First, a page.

(Centennial Fellow) You’ve got to have an “able, disinterested, public-spirited press” if popular government is to be something more than “a sham and mockery,” Joseph Pulitzer once said. Is there hope?
Well, yes, there’s hope, and there are plentiful exceptions to any condemnatory conclusions. But what’s missing in too many news outlets this campaign season – amid the constant analysis of who has fumbled, who might win and what strategies are being employed – is much of what’s worth knowing.
When assessing the presidential candidates, the vital questions boil down to character, competence and stands on issues.
The salacious shall be known, and more on the bad side of character than that if the press finds you less than cuddly. It seldom investigates demonstrated competence to the extent many might want.
But where the public really gets cheated is in being presented with little more than sound bites about stands on issues. Want to know why? Because some in the news craft believe that delivering detailed reports on speeches and otherwise exploring candidates’ policy positions without comment reduces them to plain-Jane stenographers.
They would rather be bold explorers of ulterior motives.
Charlotte Grimes, a journalism professor at Syracuse University I know and admire, has written a superb paper (available online) that notes how this near obsession of some was inspired by the work of an exceptional reporter, Theodore White.
He wrote groundbreaking books in the ‘60s and ‘70s about behind-the-scenes strategizing in presidential campaigns, and ever since then political writers have tried to do a Teddy White strut in their daily copy. Among the problems is too little time to pull it off and sometimes a whole lot less knowledge and talent than the hero.
That’s just for starters, though, because rather than dwell on material crucial for understanding what is at stake, many on TV, in newspapers and elsewhere would rather waste your time speculating on what you’re going to find out anyway: who is going to win.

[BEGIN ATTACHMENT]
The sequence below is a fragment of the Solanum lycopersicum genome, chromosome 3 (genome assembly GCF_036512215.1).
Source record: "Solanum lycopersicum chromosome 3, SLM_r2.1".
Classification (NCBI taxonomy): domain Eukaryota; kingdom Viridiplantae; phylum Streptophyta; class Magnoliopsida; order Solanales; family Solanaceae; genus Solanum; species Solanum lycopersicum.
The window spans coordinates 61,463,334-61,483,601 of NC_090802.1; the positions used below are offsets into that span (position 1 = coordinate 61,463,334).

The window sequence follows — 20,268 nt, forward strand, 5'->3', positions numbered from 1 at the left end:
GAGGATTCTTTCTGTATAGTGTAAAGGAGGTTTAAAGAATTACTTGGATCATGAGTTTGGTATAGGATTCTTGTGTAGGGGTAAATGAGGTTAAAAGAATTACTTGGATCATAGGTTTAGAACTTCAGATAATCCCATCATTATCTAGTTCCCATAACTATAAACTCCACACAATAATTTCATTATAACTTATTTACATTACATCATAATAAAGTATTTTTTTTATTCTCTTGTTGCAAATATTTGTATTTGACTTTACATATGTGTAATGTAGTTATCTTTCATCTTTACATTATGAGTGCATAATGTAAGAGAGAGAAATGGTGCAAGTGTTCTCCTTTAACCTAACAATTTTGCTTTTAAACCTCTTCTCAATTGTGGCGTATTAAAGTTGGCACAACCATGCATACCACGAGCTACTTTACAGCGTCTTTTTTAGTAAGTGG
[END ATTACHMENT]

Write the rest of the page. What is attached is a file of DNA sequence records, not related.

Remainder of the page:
Understand that today’s guess is often next to worthless and that the need, at any rate, is telling you not how you might vote in a primary or general election, but giving you facts enabling you to vote intelligently.
"Facts.” Interesting word, that, and yes, there is such a thing as verifiable information just as there is such a thing as fact checkers who don’t get it that their verdicts of “true” and “false” are many times arguable, extra-factual interpretations otherwise known as opinion.
The worst of the campaign coverage may be bias holding hands with melodrama, as when segments of the press went wild shouting to the nation that millionaire boss-man Mitt Romney had said he liked “being able to fire people.” The explicit, perfectly clear, unmistakable context was that people should be able to change their health insurance companies.
An example of purveying those particular Romney words with no hint of the actual meaning was a piece in The New York Review of Books, which seems worth mentioning because the magazine is considered one of the most prestigious broadly distributed intellectual journals in America.
The article – a review of two books about Romney – also said his Bain Capital operation existed “to enrich the investor class” without mentioning the massive profits going to union pension funds. It later contrasted the Republican candidate’s speaking fees with his father’s refusal to accept bonuses as an auto executive. Did the writer know Romney accepted only a $1 a year salary and no expense account as governor of Massachusetts and no salary for running the Winter Olympics in Utah in 2002, though donating $1 million to the cause?
Pulitzer, the dazzling journalistic innovator whose century-old words I found in the Grimes paper, was himself capable of sensational journalism almost – not quite! – that embarrassingly shoddy.
He was nevertheless a crusading proponent of decency who properly summed up the wages of journalistic sin in a democracy as the sort of terrible government some of us think we have right now in the executive branch in Washington.
Let’s pray for journalistic improvement, and meanwhile, may the blessed exceptions bloom.
Jay Ambrose (firstname.lastname@example.org) is a former editor of the Rocky Mountain News and other daily newspapers. He is now a Centennial Institute Fellow, co-director of the Project on News in the 21st Century, and a nationally syndicated columnist for the Scripps Howard, for whom this piece was written.